Herb rush: Ballot initiatives could set marijuana business ablaze | Crain's Connecticut

Herb rush: Ballot initiatives could set marijuana business ablaze

The harlequin cannabis strain is known for its high levels of cannabidiol, a compound that's been shown to have therapeutic applications.

On Nov. 8, some ballots will have pot leaves on them.  

While the federal government still considers cannabis a schedule 1 drug under the Controlled Substance Act—putting it on the same level as heroine—nine states are poised to vote on allowing medical or adult recreational use this fall. Already, 25 states and the District of Columbia have legalized it to some degree. 

If these propositions prevail, nearly 75 million people would have access to legal marijuana, according to the most recent Census data—and that means big opportunity for business.  

Retail sales of marijuana in the United States are expected to rise to $25 billion in 2020, nearly quadrupling the total of $6.5 billion this year, according to a forecast from cannabis research firm GreenWave Advisors LLC. GreenWave’s estimate hinges on the expected success of legalized recreational cannabis initiatives.


Arizona's Proposition 203 made medical use legal in 2010 and this November, Proposition 205 would make adult recreational use legal. Specifics include the ability to carry up to an ounce, grow up to six plants and consume marijuana in a non-public place, according to the ballot measure available on the Arizona Secretary of State website. 

Arizona’s Joint Legislative Budget Committee released an official estimate of the measure’s impact and found that the taxes and licensing fees are projected to generate $53.4 million in fiscal year 2019 and $82.0 million in fiscal year 2020.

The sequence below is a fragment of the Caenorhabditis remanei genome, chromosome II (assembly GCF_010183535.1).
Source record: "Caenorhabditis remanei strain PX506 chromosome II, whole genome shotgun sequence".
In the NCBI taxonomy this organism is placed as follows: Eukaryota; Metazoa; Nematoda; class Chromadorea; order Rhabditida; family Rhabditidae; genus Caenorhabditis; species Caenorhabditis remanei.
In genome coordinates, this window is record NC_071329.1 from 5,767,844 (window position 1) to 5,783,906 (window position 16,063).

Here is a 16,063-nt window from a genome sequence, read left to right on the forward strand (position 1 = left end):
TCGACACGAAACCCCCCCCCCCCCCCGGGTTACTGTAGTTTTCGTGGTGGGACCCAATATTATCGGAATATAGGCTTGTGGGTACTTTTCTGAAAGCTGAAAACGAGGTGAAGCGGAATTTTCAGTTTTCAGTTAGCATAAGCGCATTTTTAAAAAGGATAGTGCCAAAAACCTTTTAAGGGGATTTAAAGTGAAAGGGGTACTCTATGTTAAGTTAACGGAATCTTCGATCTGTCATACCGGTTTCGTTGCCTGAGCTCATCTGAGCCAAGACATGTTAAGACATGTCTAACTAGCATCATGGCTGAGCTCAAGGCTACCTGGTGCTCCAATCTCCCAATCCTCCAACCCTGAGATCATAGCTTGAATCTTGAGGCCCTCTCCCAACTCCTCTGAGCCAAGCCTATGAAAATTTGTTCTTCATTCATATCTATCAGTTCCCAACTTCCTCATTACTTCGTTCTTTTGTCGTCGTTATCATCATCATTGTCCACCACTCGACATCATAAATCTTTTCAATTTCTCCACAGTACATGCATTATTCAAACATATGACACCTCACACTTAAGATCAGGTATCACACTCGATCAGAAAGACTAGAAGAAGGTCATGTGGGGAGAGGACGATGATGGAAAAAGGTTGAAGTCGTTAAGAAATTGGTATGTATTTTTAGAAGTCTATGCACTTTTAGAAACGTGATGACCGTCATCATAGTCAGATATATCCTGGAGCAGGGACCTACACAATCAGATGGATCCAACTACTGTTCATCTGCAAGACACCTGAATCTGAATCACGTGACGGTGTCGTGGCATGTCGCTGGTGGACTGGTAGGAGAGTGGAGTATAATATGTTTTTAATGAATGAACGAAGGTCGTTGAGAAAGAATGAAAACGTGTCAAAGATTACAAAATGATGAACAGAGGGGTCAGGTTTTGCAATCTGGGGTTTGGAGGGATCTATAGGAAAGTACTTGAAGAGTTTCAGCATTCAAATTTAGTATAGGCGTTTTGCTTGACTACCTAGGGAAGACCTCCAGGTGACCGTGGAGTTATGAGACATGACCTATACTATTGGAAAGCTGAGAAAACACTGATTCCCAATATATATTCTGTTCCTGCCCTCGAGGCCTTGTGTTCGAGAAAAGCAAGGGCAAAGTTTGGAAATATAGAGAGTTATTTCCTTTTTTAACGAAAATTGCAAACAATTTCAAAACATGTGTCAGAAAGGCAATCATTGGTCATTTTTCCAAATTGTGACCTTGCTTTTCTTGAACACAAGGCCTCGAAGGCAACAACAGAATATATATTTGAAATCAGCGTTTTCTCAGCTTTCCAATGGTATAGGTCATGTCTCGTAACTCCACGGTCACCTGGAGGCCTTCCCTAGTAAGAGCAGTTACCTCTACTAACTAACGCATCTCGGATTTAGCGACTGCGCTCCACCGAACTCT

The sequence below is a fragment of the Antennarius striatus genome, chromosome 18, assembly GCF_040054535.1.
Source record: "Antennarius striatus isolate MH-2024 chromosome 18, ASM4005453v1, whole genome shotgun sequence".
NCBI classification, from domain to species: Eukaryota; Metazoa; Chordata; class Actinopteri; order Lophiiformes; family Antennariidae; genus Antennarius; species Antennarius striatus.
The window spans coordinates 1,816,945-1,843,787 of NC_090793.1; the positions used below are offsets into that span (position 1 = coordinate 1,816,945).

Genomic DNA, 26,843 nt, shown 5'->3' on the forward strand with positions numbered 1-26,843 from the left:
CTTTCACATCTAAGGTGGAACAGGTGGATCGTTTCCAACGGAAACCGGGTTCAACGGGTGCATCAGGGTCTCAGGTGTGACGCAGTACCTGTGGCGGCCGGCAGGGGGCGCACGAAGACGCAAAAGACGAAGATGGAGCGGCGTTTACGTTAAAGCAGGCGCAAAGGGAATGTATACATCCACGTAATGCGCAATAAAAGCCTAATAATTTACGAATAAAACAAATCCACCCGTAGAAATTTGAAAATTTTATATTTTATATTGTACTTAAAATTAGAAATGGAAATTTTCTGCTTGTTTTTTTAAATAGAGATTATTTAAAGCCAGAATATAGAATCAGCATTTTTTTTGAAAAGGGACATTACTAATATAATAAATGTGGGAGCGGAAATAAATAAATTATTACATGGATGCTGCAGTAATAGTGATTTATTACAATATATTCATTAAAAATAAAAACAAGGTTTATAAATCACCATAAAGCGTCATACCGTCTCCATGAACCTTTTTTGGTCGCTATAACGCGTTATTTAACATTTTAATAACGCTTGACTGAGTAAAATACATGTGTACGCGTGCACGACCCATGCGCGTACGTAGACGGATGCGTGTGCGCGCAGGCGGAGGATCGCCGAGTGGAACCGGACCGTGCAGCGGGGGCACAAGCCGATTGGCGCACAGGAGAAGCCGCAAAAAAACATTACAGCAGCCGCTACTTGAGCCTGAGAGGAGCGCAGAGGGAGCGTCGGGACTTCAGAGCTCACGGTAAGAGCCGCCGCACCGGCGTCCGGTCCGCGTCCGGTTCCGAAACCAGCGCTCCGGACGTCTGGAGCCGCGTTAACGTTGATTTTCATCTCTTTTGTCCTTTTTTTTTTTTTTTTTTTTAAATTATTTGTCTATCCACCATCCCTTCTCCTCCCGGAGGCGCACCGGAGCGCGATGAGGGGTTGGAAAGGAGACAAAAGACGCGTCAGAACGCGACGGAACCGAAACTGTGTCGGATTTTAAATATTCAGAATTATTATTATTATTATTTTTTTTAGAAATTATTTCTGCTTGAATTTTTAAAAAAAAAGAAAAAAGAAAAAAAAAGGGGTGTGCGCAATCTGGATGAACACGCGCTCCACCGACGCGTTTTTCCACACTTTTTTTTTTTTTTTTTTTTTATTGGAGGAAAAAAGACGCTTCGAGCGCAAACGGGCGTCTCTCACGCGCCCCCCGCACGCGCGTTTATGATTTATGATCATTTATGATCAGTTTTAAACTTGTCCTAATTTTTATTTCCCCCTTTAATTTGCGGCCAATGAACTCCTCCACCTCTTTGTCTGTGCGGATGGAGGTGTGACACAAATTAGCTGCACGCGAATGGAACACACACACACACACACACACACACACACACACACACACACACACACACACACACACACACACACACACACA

A recent poll of likely Arizona general election voters, conducted on Oct. 15 by public affairs consultants Higher Ground, found that Proposition 205 is leading its opposition 49.8 percent to 45.3 percent. 


California has a storied history with cannabis that goes back two decades to  1996, when medical marijuana was legalized  with Proposition 215. It was the first state in the United States to legalize the drug.  

Of all the arguments for legalization of recreational marijuana in California, the one cited most by supporters amounts to 10 figures: $1 billion. That’s how much tax revenue the California Legislative Analyst’s Office projects that Proposition 64 could generate each year if voters give it a thumbs-up. 

This November, California residents will vote on Proposition 64, which would legalize recreational use of marijuana for those 21 years or older. Proposition 64 is predicted to pass with nearly two-thirds of state voters in favor of the measure—and this vote will shift the cannabis market growth into high gear. 


This November, Maine voters will decide whether or not to allow recreational use for those 21 years or older and the cultivation of up to six plants in the home.  

One of the initiative’s better-known backers is Rick Steves, who recently said the vote was simply “smart policy,” according to the Portland Press Herald.  

Maine's Office of Fiscal and Program Review estimates that the proposed measure, which includes a 10 percent sales tax on recreational marijuana, would increase state sales tax collections to $2.8 million in 2018.  


Massachusetts is one of five states voting on recreational use. The ballot question would allow those who are 21 years or older to possess up to an ounce of flower, keep up to 9 ounces at home and grow six plants.